A few weeks ago a woman named Sheron, who hosts one of our CSA pick-up sites, e-mailed us about having her daughter do a work study at the farm for a school program. Dhilini, her daughter, who goes to Coral Reef Senior High has been to the farm a few times; she is a hard worker and a very good listener. Sheron has stayed with her to get her hands dirty as well. She was born and raised in Sri Lanka on a small farm which her father still owns and works today. On the first day when I took both of them on a tour, Sheron kept pointing out every plant and tree with any culinary, medicinal or horticultural significance before I could get to it! I was thoroughly impressed. We talked about food effortlessly, mostly sharing information about exotic and less known edible plants (and plant parts) as well as preparation techniques. Sheron is an expert and has a true passion for traditional foods from her country. As we walked by some flowering banana plants she referred to a delicious way of preparing the flowers and I was immediately intrigued. I had heard that banana flowers are edible and tasty, but never got around to researching the idea. That’s when she enthusiastically offered to cook some for us next time they came to the farm!
A week later:
The first thing to do is peel the outer tougher petals of the flower until you get a tender pointy pod.
Chop the flower like an onion. First in half lengthwise, then into very thin slices.
Rinse the flower in salt water twice and once in fresh water. Here Sheron is using her hands to strain and gently squeeze the shredded flower out of one salt bath and into the second. She explained that in Sri Lanka, traditionally people use their hands for many tasks in cooking, such as for straining and mixing.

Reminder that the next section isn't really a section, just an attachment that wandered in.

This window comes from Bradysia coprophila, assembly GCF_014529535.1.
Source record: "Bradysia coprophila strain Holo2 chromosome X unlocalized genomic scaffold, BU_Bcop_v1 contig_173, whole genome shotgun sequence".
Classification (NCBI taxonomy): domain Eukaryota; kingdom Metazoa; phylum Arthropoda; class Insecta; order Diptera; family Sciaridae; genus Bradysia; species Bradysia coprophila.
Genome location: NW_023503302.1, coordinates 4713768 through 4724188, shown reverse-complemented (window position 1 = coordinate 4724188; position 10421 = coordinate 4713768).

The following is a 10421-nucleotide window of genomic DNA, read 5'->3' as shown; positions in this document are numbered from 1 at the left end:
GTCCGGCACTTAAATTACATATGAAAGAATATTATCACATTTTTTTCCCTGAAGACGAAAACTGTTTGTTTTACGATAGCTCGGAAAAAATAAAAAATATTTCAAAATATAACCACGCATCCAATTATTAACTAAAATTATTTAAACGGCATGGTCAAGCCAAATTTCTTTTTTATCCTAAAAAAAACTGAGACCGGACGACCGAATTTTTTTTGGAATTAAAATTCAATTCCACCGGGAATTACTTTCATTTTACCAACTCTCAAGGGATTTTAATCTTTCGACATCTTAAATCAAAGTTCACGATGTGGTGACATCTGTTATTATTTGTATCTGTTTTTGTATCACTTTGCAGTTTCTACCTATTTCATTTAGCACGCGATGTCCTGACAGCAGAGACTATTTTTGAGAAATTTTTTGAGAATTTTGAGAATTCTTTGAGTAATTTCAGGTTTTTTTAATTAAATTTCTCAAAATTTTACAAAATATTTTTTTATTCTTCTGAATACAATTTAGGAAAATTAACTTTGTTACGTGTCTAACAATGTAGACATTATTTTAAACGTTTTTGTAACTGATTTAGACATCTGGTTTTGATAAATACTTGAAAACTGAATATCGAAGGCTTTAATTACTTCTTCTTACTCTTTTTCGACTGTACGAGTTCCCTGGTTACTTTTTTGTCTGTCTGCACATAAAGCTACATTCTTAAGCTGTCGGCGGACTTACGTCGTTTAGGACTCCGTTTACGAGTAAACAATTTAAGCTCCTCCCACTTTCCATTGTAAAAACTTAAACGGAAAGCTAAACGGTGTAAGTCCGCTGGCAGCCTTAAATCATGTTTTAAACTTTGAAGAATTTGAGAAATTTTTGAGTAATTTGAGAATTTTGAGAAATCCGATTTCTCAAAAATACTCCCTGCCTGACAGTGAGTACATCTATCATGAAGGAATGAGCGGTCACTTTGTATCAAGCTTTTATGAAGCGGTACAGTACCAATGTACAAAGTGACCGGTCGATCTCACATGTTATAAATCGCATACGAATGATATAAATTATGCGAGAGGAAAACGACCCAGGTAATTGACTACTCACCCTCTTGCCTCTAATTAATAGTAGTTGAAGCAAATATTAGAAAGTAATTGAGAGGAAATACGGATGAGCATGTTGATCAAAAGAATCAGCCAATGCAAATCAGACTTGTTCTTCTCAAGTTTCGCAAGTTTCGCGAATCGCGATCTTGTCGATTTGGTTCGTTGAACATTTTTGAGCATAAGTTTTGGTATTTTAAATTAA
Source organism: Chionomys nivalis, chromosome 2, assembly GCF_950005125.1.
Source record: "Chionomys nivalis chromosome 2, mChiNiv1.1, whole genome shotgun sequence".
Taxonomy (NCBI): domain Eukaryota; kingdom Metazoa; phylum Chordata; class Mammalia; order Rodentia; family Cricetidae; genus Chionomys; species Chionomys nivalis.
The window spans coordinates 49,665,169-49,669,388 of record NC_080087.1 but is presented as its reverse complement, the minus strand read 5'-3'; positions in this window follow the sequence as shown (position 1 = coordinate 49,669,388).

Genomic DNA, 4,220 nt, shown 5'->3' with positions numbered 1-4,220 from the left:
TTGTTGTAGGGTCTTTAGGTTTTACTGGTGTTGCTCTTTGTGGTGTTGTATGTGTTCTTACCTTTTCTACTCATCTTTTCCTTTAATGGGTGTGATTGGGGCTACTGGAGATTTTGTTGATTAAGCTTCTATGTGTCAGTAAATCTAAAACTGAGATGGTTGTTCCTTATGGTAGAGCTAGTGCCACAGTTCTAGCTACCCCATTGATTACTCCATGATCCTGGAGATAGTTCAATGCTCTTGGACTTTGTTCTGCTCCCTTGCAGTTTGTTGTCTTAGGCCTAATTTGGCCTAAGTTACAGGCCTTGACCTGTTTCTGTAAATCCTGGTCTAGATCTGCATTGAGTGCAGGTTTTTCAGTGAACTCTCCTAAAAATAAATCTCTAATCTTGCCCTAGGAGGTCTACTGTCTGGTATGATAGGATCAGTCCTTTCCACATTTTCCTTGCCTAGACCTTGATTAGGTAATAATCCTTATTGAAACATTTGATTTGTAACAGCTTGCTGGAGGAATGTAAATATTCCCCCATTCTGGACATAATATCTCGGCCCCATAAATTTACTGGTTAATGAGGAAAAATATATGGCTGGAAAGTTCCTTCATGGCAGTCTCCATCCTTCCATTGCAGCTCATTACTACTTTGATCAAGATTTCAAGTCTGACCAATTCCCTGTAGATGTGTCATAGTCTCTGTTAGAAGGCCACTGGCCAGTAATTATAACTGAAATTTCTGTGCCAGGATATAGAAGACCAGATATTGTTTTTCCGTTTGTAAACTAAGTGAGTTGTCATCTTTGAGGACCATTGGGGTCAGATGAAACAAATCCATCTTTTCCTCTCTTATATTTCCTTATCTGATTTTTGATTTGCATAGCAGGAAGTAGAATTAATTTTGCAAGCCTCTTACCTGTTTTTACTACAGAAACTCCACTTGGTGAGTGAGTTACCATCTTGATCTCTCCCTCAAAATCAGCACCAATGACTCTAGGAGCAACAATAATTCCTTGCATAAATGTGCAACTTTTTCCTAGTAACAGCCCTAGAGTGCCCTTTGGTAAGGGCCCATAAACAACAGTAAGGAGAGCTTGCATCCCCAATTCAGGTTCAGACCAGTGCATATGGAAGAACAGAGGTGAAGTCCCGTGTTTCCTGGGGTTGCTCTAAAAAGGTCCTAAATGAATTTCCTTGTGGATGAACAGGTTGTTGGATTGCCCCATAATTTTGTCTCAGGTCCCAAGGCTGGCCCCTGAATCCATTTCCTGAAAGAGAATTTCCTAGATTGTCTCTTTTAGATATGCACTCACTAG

In a wok or frying pan add the spices and a little bit of water to the flower, sautee for a minute and then simmer covered for a few minutes, mixing occationaly. The key here is the spices! Sheron brought a basket of beautiful fresh spices, some of which she brings back from visits to Sri Lanka, some of them are from her father’s farm. Here’s the list: dried Goraka (a vinegary black fruit), Turmeric, Coriander, Cumin, Fennel, sharp chilis, whole Fenugreek (she says every meal in Sri Lanka uses Fenugreek), small piece of whole Cinnamon (from her father’s tree), a piece of Rampe leaf-aka Pandan (which she brought from home and has promised to bring us a plant for the farm since we don’t have any, they do so well here and they have a distinct flavor that is great for cooking), a few pieces of Curry leaf from our tree and a bit of diced red onion.
Next step is to add the coconut milk, which Sheron made from scratch in an impressive amount of time. She taught us an easy and fast way of opening coconuts and then used the same method I’m familiar with to make the milk, which is by putting the coconut meat with water in a food processor and straining it. Here she is using her agile hands as a strainer again! She let the mixture simmer covered until the liquid almost disappeared, which took about 10 minutes.
The last step is to sautee a few spices in a little bit of canola oil and toss in the mixture to fry for a minute. She explained that this last step is very important because it takes the bitterness of the banana flower away. There is a key ingredient used in this step which we were able to provide from last seasons’ harvest. Black Mustard seeds! Sheron pointed out that they are harder to come by in the US than yellow seeds and have a totally different taste. Along with the Mustard seeds she put in another small piece of both Rampe and Curry leaf as well as bit of red onion.
Unfortunately I don’t have a picture of the finished dish because we all grabbed forks and started trying it right out of the pan. The smell was amazing (a very complex mix of spices, like a curry) and the texture was very nice (like picadillo).
We can’t thank her enough for the wonderful lesson and we look forward to her next visit!